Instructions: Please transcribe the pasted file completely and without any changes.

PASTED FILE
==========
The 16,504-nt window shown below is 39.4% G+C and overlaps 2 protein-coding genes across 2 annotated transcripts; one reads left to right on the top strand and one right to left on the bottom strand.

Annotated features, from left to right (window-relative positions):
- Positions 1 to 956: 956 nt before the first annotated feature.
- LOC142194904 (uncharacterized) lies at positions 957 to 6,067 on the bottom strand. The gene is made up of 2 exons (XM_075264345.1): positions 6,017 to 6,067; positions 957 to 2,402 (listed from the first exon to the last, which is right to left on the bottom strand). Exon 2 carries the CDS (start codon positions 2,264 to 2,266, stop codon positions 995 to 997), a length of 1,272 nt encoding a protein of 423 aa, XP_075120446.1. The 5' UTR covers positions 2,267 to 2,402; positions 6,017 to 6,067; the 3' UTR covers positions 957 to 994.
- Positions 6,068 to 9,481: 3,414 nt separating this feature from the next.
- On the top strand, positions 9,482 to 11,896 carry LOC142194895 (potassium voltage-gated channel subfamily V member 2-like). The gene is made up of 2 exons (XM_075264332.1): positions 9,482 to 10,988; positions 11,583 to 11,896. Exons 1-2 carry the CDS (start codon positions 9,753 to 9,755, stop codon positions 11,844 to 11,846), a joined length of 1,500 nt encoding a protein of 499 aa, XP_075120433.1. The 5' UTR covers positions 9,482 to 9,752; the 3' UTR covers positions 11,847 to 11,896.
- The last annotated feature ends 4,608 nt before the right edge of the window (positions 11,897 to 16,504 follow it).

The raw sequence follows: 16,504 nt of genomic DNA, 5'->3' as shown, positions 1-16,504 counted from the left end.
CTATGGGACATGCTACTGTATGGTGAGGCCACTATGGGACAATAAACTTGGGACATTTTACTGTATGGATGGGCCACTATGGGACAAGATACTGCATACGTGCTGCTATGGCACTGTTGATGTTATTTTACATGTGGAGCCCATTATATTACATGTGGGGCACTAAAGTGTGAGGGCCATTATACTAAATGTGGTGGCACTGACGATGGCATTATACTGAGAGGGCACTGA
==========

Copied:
The 16,504-nt window shown below is 39.4% G+C and overlaps 2 protein-coding genes across 2 annotated transcripts; one reads left to right on the top strand and one right to left on the bottom strand.

Annotated features, from left to right (window-relative positions):
- Positions 1 to 956: 956 nt before the first annotated feature.
- LOC142194904 (uncharacterized) lies at positions 957 to 6,067 on the bottom strand. The gene is made up of 2 exons (XM_075264345.1): positions 6,017 to 6,067; positions 957 to 2,402 (listed from the first exon to the last, which is right to left on the bottom strand). Exon 2 carries the CDS (start codon positions 2,264 to 2,266, stop codon positions 995 to 997), a length of 1,272 nt encoding a protein of 423 aa, XP_075120446.1. The 5' UTR covers positions 2,267 to 2,402; positions 6,017 to 6,067; the 3' UTR covers positions 957 to 994.
- Positions 6,068 to 9,481: 3,414 nt separating this feature from the next.
- On the top strand, positions 9,482 to 11,896 carry LOC142194895 (potassium voltage-gated channel subfamily V member 2-like). The gene is made up of 2 exons (XM_075264332.1): positions 9,482 to 10,988; positions 11,583 to 11,896. Exons 1-2 carry the CDS (start codon positions 9,753 to 9,755, stop codon positions 11,844 to 11,846), a joined length of 1,500 nt encoding a protein of 499 aa, XP_075120433.1. The 5' UTR covers positions 9,482 to 9,752; the 3' UTR covers positions 11,847 to 11,896.
- The last annotated feature ends 4,608 nt before the right edge of the window (positions 11,897 to 16,504 follow it).

The raw sequence follows: 16,504 nt of genomic DNA, 5'->3' as shown, positions 1-16,504 counted from the left end.
CTATGGGACATGCTACTGTATGGTGAGGCCACTATGGGACAATAAACTTGGGACATTTTACTGTATGGATGGGCCACTATGGGACAAGATACTGCATACGTGCTGCTATGGCACTGTTGATGTTATTTTACATGTGGAGCCCATTATATTACATGTGGGGCACTAAAGTGTGAGGGCCATTATACTAAATGTGGTGGCACTGACGATGGCATTATACTGAGAGGGCACTGA